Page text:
“Maude Barlow is one of our planet’s greatest water defenders.” Naomi Klein, bestselling author of This Changes Everything and The Shock Doctrine
The Blue Communities Project is dedicated to three primary things: that access to clean, drinkable water is a basic human right; that municipal and community water will be held in public hands; and that single-use plastic water bottles will not be available in public spaces. With its simple, straightforward approach, the movement has been growing around the world for a decade. Today, Paris, Berlin, Bern, and Montreal are just a few of the cities that have made themselves Blue Communities. In Whose Water Is It, Anyway?, renowned water justice activist Maude Barlow recounts her own education in water issues as she and her fellow grassroots water warriors woke up to the immense pressures facing water in a warming world. Concluding with a step-by-step guide to making your own community blue, Maude Barlow’s latest book is a heartening example of how ordinary people can effect enormous change.
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About the Author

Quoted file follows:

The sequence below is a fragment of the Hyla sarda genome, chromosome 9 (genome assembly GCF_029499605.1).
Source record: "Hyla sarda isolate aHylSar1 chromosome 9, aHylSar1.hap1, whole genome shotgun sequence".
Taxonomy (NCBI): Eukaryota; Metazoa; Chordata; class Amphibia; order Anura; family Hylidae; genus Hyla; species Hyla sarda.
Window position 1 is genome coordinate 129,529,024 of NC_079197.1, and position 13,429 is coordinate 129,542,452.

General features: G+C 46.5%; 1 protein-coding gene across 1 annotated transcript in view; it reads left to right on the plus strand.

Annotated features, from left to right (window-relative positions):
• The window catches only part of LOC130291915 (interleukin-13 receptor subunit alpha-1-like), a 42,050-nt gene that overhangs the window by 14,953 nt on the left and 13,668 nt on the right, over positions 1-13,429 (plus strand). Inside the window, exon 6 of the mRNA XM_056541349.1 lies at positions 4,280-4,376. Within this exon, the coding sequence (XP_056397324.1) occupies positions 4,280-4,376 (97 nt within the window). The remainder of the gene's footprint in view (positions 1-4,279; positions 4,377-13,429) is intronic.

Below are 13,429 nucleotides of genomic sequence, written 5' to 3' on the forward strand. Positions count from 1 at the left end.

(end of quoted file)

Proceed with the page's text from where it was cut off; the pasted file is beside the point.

Maude Barlow is the international bestselling author of 19 books, including the bestselling Blue Water trilogy. She is the honorary chair of the Council of Canadians and of the Washington-based Food and Water Watch. She is on the executive committee of the Global Alliance for the Rights of Nature and a councillor with the World Future Council. In 2008–09, she served as senior advisor on water to the 63rd president of the UN General Assembly and was a leader in the campaign to have water recognized as a human right by the UN. In 2005, she won the prestigious Right Livelihood Award, the “alternative Nobel.” She lives in Ottawa, Ontario.
Read an Excerpt
A Blue Community is founded on the understanding that water is a commons, a cultural and natural resource vital to our survival that must be accessible to all members of a community. Commons resources such as air, water and oceans, must be accessible to all members of a community. They are not privately owned but are held collectively to be shared, carefully managed and enjoyed by all. They are a public trust. Recognizing water as a public trust requires governments to protect water for a community’s reasonable use, and for future generations. As part of the commons, community rights and the public interest take priority over private water use. Public and community management of water requires transparent rules of access to water. Many private companies and industries need water for their operations but they must be subject to government oversight based on democratically agreed upon priorities for the use of local water sources.
Table of Contents
1 - The Fight Against Corporate Control of Water
2 – The Creation of a Global Justice Movement
3 – Blue Communities Take Root in Canada
4 – Blue Communities Give Hope in Europe
5 – Going Blue One Community at a Time